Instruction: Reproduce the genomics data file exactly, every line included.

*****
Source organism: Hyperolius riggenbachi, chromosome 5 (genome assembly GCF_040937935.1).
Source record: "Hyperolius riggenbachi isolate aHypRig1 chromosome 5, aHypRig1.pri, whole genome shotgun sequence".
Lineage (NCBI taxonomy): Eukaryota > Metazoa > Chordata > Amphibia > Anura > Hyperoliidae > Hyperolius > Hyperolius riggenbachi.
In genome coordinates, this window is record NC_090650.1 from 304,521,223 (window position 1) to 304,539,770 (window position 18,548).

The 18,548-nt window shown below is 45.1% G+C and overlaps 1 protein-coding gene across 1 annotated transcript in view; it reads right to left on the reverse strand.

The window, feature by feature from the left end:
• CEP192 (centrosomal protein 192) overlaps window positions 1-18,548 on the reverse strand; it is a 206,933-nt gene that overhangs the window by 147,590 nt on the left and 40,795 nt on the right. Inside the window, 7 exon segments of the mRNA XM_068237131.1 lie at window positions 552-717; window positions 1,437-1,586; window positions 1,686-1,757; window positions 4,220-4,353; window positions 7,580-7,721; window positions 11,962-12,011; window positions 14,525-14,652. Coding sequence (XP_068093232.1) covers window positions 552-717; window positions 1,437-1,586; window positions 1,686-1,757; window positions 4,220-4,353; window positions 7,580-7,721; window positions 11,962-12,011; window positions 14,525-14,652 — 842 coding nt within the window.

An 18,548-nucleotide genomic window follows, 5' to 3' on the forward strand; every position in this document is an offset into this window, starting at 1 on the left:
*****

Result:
Source organism: Hyperolius riggenbachi, chromosome 5 (genome assembly GCF_040937935.1).
Source record: "Hyperolius riggenbachi isolate aHypRig1 chromosome 5, aHypRig1.pri, whole genome shotgun sequence".
Lineage (NCBI taxonomy): Eukaryota > Metazoa > Chordata > Amphibia > Anura > Hyperoliidae > Hyperolius > Hyperolius riggenbachi.
In genome coordinates, this window is record NC_090650.1 from 304,521,223 (window position 1) to 304,539,770 (window position 18,548).

The 18,548-nt window shown below is 45.1% G+C and overlaps 1 protein-coding gene across 1 annotated transcript in view; it reads right to left on the reverse strand.

The window, feature by feature from the left end:
• CEP192 (centrosomal protein 192) overlaps window positions 1-18,548 on the reverse strand; it is a 206,933-nt gene that overhangs the window by 147,590 nt on the left and 40,795 nt on the right. Inside the window, 7 exon segments of the mRNA XM_068237131.1 lie at window positions 552-717; window positions 1,437-1,586; window positions 1,686-1,757; window positions 4,220-4,353; window positions 7,580-7,721; window positions 11,962-12,011; window positions 14,525-14,652. Coding sequence (XP_068093232.1) covers window positions 552-717; window positions 1,437-1,586; window positions 1,686-1,757; window positions 4,220-4,353; window positions 7,580-7,721; window positions 11,962-12,011; window positions 14,525-14,652 — 842 coding nt within the window.

An 18,548-nucleotide genomic window follows, 5' to 3' on the forward strand; every position in this document is an offset into this window, starting at 1 on the left: